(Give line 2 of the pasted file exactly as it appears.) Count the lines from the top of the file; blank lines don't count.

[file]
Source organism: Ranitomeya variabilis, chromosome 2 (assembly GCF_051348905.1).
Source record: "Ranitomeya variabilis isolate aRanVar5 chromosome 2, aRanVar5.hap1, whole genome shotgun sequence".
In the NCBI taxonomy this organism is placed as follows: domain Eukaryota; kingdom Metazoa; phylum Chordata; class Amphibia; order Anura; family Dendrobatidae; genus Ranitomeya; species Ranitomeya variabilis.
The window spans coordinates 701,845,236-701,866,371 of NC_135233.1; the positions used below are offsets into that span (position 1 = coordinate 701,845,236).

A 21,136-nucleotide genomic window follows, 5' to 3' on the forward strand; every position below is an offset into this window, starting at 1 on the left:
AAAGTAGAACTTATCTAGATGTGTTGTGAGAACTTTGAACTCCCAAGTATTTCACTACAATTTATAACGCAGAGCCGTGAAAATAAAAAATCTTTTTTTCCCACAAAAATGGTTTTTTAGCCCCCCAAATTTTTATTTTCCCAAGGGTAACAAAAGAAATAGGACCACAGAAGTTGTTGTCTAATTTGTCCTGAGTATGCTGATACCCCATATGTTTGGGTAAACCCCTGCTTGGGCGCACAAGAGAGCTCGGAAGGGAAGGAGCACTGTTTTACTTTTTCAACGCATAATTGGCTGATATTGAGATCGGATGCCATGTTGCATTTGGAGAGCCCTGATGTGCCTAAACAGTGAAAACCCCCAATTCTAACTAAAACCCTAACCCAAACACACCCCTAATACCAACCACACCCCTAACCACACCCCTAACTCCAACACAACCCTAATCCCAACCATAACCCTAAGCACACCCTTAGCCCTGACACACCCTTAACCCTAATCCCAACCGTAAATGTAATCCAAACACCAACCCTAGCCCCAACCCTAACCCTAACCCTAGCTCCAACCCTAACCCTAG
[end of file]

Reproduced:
Source record: "Ranitomeya variabilis isolate aRanVar5 chromosome 2, aRanVar5.hap1, whole genome shotgun sequence".